Hiller is the big find here. There’s a brilliant scene, all of 40 seconds long (I timed it) that would have been cut out of any other Disney picture. In a chiaroscuro of light, the colonel walks from one end of the deserted Vienna riding hall to the other and his wife, entering the frame, goes to join him. Nothing more is needed to indicate loss. Hiller clearly recognised opportunity and while the film itself is no masterpiece every single frame reveals a talented mind at work, his use of colors and costume, movement within the frame, employing Pedena and the Countess to comment on the action, allowing the inbuilt tension to carry the story without extraneous drama.

You’re mostly likely to remember the performing horses, the balletic choreographed movements, the “airs above the ground,” and indeed Hiller wisely devotes a good 15 minutes to this, but without his input this would either be overly sentimental, saccharine or little more than a documentary. This is a very grown-up picture for Disney.

Robert Taylor (A House Is Not A Home, 1964) was at the tag-end of his career, his first film in four years, but he still has the charisma to carry the film and the gravitas to see it over the line. Lili Palmer (The Counterfeit Traitor, 1962) is well cast as a voice of reason and offering commentary on humanity. Curt Jurgens (Pysche ’59, 1964) has an interesting role, lamenting, as he picks out a classical tune at the piano, how Hitler outlawed famous composers.

There’s a stronger supporting cast than you might expect: Eddie Albert (Captain Newman M.D., 1963) , James Franciscus (Valley of Gwangi, 1969) and German actress Brigitte Horney (The Trygon Factor, 1966).

Somebody certainly took notice of Hiller’s talent because his next films were The Wheeler Dealers (1963) with Lee Remick and James Garner and The Americanization of Emily (1964) with Julie Andrews and Garner.  A.J. Carothers (The Happiest Millionaire, 1967) based the screenplay on the book by Alois Podhajsky.

Is Paris Burning (1965) ****

Politics don’t usually play a part in war films of the 1960s but’s it’s an essential ingredient to Rene Clement’s underrated documentary-style picture. Paris has no strategic importance and after the Normandy landings in 1944 the Allies intend to bypass the German-occupied French capital and head straight for Berlin.

Meanwhile, Hitler, in particular vengeful mood after an attempt on his life, orders the city destroyed. Resistance groups are splintered, outnumbered and lacking the weaponry to achieve an uprising. Followers of General De Gaulle, the French leader in exile, want to wait until the Allies send in the troops while the Communists plan to seize control before British and American soldiers can arrive.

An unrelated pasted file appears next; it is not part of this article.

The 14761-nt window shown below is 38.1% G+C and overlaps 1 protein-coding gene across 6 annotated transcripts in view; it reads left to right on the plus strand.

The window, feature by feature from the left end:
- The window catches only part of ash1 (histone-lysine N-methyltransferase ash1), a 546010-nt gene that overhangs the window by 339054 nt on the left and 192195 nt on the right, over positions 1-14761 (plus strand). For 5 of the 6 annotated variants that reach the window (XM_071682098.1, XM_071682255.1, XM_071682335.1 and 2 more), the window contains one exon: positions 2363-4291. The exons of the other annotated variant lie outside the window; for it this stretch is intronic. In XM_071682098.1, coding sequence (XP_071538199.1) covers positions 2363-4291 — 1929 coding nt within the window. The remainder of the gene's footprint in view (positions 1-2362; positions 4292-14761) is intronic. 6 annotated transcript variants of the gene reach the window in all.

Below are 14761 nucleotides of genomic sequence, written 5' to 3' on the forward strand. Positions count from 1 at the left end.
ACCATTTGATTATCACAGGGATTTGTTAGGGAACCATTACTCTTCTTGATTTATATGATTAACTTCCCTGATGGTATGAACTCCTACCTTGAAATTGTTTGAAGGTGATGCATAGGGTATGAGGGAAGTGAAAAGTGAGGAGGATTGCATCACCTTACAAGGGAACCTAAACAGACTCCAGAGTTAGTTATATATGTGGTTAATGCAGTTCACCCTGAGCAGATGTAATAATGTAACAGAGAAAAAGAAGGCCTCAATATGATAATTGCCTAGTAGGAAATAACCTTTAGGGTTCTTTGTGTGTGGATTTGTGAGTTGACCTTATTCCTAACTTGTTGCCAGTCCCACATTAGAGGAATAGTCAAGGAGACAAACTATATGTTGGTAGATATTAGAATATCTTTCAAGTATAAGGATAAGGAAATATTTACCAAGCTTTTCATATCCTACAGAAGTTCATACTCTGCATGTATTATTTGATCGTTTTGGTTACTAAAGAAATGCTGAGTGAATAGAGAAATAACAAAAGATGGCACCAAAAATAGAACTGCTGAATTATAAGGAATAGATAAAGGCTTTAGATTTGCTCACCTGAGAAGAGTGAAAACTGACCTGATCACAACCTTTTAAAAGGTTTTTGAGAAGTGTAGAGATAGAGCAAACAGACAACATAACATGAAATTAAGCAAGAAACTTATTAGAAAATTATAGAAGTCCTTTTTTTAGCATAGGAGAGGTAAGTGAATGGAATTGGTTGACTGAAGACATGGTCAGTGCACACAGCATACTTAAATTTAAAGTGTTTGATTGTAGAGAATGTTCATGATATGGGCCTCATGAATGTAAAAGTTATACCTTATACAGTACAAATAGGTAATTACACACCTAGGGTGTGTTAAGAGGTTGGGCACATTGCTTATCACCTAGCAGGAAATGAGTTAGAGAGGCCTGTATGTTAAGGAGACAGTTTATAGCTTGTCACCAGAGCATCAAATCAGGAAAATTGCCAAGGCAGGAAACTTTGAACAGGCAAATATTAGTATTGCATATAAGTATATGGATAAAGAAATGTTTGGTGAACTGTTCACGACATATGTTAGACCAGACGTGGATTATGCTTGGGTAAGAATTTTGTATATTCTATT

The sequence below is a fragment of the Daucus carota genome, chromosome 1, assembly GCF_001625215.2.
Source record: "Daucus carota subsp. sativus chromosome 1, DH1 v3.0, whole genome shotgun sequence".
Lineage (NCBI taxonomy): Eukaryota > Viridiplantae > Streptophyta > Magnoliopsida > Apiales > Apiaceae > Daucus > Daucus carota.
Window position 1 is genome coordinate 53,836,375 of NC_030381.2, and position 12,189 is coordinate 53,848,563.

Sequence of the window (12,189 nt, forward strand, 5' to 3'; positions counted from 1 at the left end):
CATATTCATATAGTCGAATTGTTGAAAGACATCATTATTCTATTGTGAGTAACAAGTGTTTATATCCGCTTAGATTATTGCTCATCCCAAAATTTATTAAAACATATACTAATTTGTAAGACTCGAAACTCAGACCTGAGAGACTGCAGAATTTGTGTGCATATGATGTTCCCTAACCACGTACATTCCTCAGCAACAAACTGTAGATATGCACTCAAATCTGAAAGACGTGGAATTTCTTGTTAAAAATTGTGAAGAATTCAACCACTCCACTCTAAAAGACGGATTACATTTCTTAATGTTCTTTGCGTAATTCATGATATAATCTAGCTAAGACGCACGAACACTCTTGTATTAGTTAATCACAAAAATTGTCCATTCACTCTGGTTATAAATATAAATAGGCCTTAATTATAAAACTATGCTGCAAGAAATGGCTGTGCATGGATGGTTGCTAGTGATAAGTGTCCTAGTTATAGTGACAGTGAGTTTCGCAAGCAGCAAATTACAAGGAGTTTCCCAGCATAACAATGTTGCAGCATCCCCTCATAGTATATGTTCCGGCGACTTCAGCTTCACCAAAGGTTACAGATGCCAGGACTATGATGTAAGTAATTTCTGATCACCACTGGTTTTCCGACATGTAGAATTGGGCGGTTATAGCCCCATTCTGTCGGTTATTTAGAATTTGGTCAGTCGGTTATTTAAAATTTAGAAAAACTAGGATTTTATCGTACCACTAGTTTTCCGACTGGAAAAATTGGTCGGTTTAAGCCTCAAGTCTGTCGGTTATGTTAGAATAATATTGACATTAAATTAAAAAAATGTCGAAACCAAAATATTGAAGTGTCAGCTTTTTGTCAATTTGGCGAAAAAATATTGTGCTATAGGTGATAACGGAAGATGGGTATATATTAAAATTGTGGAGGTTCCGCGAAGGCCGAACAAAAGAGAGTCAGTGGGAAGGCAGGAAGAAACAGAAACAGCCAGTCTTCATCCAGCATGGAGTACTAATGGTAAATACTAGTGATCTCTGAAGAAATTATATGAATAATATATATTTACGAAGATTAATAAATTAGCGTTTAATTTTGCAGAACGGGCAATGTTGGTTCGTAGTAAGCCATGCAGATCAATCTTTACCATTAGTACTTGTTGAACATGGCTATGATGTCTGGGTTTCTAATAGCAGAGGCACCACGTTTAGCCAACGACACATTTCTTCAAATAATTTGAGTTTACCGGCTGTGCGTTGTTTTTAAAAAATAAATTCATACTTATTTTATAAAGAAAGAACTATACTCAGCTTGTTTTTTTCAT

When the Communists begin the fight by seizing public buildings, the Germans retaliate by planting explosives on the Eiffel Tower, the Louvre, and other famous buildings and all the bridges across the River Seine. German commandant Von Choltitz (Gert Frobe), no stranger to slaughter having overseen the destruction of Rotterdam, holds off obeying his orders because he believes Hitler is insane and the war already lost.

The Gaullists dispatch a messenger to persuade General Omar Bradley to change his mind and send troops to relieve the city. Director Clement, aware how little tension he can extract from the question of whether von Clowitz will press the destruct button (history tells us he did not) so he takes another route and documents in meticulous detail the political in-fighting and the actual street battles that ensued, German tanks and artillery against Molotov cocktails and mostly old-fashioned weaponry.

The wide Parisian boulevards provide a fabulous backdrop for the fighting. Shooting much of the action from above allows Clement to capture the action in vivid cinematic strokes. Like The Longest Day (1962) the film does not follow one individual but is in essence a vast tapestry. Scenes of the utmost brutality – resistance fighters thrown out of a lorry to be machine-gunned, the public strafed when they venture out to welcome the Americans – contrast with moments of such gentleness they could almost be parody: a shepherd taking his flock  through the fighting, an old lady covered in falling plaster watching as soldiers drop home-made bombs on tanks.

This is not a film about heroism but the sheer raw energy required to carry out dangerous duty and many times a character we just saw winning one sally against the enemy is shot the next. The French have to fight street-by-street,  corner-by-corner, bridge-by-bridge,   enemy-emplacement-by-enemy-emplacement, tank-by-tank.

And Clement allows as much time for humanity. Francophile Sgt Warren (Anthony Perkins), an American grunt, spends all his time in the middle of the battle trying to determine the location of the sights he longs to see. Bar owner Simone Signoret helps soldiers phone their loved ones.